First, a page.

Though it can be tempting to procrastinate and put off the fear factor, you will learn and grow a lot more if you dive in feet first and get the task done.
Looking at my old wall list, I realize one of the tasks I did not complete was important.
Important in the fact that it would have earned income, while most of the tasks I ticked off certainly didn’t. Yet I put it off because I was nervous about working on the task at the time.
The task I mentioned above was a writing opportunity. An opportunity which is no longer available. I missed that opportunity because I let my fear get in the way of doing business.
Don’t make the same mistake. Seize opportunities as they arise.
Related post – How to Break the Habit of Self-Doubt and Build Real Confidence
What if you don’t use to do lists?
If you never use lists and remember everything in your head (and get it all done), I take my hat off to you.
I need to write everything down or something slips through the cracks (or more to the point, I worry that something will slip through the cracks).
Your to-do list should support and motivate you to be productive and get things done.
Now if you will excuse me, I have to go rip something off my office wall!
Though I have changed my to-do list process, I still love my large Post-It note wall stickers. They are great for planning sessions, brainstorming and heaps more.
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One of the things I love about my To Do list is it helps me realize when things are expendable or maybe need to be delegated/re-prioritized. I had an unpaid article that I was asked to do as a favor for an acquaintance, and I was hesitant.
So I added it to my list, hemmed and hawed. Staring at it’s little checkbox taunting me daily.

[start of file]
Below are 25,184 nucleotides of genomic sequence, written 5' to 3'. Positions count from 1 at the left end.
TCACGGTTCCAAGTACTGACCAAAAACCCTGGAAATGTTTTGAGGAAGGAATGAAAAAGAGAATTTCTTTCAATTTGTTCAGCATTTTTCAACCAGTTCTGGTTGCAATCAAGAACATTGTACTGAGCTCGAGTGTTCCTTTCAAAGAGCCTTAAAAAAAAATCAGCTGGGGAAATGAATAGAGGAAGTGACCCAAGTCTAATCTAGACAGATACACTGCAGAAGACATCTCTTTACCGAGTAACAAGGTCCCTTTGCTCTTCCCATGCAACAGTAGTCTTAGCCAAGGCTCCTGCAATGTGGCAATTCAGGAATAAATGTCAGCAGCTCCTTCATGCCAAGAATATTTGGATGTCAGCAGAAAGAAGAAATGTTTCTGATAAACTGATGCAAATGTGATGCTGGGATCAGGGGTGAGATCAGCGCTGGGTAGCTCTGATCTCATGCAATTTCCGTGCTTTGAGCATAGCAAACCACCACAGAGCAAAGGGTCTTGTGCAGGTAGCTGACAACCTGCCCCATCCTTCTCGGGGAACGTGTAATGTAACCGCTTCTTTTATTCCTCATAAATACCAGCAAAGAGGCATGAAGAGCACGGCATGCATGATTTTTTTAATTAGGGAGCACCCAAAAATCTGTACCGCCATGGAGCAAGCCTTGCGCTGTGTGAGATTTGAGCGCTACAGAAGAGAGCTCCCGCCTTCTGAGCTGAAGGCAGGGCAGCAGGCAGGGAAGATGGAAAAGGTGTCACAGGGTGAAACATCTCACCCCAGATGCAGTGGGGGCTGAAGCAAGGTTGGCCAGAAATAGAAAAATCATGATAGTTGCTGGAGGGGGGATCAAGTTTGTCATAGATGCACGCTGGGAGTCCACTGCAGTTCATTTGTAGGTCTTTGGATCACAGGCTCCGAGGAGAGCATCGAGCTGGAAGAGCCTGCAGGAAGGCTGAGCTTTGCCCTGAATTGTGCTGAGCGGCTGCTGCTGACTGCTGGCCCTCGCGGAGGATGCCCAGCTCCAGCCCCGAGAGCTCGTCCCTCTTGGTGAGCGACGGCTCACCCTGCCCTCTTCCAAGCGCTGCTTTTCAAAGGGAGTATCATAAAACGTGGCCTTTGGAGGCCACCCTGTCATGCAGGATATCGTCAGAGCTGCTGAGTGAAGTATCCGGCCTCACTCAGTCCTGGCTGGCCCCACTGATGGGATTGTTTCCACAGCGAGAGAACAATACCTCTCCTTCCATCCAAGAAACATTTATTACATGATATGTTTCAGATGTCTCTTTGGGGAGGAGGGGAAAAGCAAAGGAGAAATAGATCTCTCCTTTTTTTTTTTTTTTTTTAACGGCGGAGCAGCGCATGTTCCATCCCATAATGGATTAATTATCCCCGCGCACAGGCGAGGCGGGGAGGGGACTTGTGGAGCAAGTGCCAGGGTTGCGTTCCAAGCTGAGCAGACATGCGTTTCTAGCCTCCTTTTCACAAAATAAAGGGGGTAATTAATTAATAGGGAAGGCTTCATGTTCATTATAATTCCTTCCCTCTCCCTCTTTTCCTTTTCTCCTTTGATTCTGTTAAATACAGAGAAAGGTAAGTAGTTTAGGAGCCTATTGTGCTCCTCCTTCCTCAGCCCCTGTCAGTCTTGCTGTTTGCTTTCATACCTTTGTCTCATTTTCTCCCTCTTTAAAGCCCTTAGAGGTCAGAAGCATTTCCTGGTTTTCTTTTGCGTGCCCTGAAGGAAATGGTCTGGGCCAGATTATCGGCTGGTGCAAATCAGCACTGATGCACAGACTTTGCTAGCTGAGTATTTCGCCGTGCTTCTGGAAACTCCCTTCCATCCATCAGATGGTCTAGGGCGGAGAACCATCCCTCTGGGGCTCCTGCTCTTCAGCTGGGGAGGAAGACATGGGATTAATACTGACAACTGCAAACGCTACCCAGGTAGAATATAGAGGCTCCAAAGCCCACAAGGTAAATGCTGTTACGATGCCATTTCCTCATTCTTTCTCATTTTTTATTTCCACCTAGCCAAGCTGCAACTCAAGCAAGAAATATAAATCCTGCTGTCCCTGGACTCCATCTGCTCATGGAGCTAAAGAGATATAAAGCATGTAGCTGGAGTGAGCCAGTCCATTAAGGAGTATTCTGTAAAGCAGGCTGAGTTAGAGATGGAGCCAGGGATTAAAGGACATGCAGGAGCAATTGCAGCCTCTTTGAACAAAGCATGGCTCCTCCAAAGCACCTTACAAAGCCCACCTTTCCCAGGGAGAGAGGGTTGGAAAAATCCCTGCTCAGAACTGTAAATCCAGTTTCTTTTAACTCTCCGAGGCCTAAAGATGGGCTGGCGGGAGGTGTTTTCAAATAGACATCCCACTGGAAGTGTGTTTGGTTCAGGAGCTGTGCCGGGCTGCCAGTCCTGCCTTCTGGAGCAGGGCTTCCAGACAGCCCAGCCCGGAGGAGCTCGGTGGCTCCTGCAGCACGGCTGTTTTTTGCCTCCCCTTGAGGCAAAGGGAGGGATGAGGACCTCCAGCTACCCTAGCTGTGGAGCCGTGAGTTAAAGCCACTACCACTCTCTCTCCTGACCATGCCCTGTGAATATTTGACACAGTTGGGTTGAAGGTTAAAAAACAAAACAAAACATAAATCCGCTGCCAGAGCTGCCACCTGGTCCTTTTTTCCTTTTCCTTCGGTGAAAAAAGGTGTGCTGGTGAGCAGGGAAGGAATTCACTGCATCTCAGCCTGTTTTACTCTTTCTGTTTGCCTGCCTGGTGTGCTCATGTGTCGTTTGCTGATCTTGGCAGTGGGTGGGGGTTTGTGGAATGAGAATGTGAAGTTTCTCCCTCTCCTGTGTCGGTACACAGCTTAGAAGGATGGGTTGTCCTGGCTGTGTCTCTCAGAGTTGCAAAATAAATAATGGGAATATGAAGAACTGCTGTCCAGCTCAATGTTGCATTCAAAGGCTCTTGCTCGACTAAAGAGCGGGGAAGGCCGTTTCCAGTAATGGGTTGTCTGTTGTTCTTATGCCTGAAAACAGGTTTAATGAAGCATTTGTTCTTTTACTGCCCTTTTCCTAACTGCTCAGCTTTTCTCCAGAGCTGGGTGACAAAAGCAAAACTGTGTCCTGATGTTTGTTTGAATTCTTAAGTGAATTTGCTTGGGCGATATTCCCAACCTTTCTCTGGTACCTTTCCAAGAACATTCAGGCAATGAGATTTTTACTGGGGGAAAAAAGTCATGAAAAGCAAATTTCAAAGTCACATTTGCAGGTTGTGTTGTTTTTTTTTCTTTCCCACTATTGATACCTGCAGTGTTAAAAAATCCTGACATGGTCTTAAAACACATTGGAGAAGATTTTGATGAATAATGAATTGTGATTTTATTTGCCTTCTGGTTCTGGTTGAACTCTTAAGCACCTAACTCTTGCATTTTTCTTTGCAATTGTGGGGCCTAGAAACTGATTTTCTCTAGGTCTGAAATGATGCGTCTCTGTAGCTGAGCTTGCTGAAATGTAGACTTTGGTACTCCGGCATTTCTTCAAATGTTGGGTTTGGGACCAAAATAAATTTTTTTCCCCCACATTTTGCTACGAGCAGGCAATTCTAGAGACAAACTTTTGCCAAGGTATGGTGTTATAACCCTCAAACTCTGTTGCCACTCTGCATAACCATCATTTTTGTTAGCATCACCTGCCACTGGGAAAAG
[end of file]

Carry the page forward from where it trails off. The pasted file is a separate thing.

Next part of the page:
Finally I emailed the editor and explained I just didn’t have the time nor the resources to do the piece. They were upset but understood. Saying no and not adding it to my list in the first place would have been the best option, this was an acceptable second.
Great to see you here. Thanks so much for sharing your thoughts.
You are definitely right about to do lists making us re-prioritize. Delegation is also a great option if the opportunity exists.
It is interesting how we can sometimes agree to take on tasks yet know deep down that we should be saying no. People asking favours of us can definitely be tricky both in our personal lives and in business. Ultimately however you need to do what is right for your business and for yourself.
Thanks again for commenting and I hope to see you here again soon.
To do or not to do lists, that is the question. I think we all need reminders and a to do list is just that. I have people make a “Dream” list of 50-60 things that they want to be, do and have in their life.
Now the important thing is to prioritize that list and focus on the most important things first. It really doesn’t really if we never get to number 60.
The same thing needs to be done to our daily to do list, prioritize. And I want to mention that they should also in some way be taking us in the direction of our Dreams.
Even taking out the trash and cleaning off our desk. We work more efficient with a clean desk top.
Hi Coach Freddie
Great to have you here. Very impressive to see you commented on 3 posts!
That is a great point about if you think you can’t – you’re right. I have found that to be true so many times both with myself and with other people in my life. It is so important to believe in yourself, to believe you can and will do what needs to be done.
I am definitely starting to believe that age is a mindset. You can make yourself look and feel so much older, by stressing about getting older (it can be a bit of a vicious cycle). Yet you can feel so much younger and full of life by dreaming big and taking positive action to make that dream a reality.
Thanks for commenting.
Hi Coach Freddie
Thanks for the comment. Thanks also for your insight into to do lists.
Funny you should mention taking out the trash and cleaning the desk. I desperately need to do both of those (plus get rid of my recycling) this weekend. They are both on my to do list. I always work much better when I get those simple tasks done.